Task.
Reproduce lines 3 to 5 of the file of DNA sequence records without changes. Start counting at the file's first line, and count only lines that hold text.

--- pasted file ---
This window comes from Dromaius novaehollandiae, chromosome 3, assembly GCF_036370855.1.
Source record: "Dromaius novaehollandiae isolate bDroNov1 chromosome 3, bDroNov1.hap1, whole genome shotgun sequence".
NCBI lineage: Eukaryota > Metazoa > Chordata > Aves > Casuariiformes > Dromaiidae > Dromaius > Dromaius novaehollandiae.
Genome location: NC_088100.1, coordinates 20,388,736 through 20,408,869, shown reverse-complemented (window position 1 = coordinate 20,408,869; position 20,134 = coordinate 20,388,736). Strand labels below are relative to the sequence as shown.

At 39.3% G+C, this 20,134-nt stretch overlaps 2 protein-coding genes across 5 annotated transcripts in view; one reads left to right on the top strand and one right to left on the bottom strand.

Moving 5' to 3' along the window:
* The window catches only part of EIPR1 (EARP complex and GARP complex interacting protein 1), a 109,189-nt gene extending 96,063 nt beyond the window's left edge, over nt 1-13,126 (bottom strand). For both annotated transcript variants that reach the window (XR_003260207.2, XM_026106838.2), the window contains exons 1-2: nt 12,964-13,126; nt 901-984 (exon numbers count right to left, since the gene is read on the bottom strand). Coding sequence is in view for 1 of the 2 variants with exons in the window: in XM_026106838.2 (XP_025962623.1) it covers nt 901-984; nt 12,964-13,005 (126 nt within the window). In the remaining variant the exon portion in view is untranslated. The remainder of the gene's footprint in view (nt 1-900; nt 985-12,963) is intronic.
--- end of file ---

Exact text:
NCBI lineage: Eukaryota > Metazoa > Chordata > Aves > Casuariiformes > Dromaiidae > Dromaius > Dromaius novaehollandiae.
Genome location: NC_088100.1, coordinates 20,388,736 through 20,408,869, shown reverse-complemented (window position 1 = coordinate 20,408,869; position 20,134 = coordinate 20,388,736). Strand labels below are relative to the sequence as shown.

At 39.3% G+C, this 20,134-nt stretch overlaps 2 protein-coding genes across 5 annotated transcripts in view; one reads left to right on the top strand and one right to left on the bottom strand.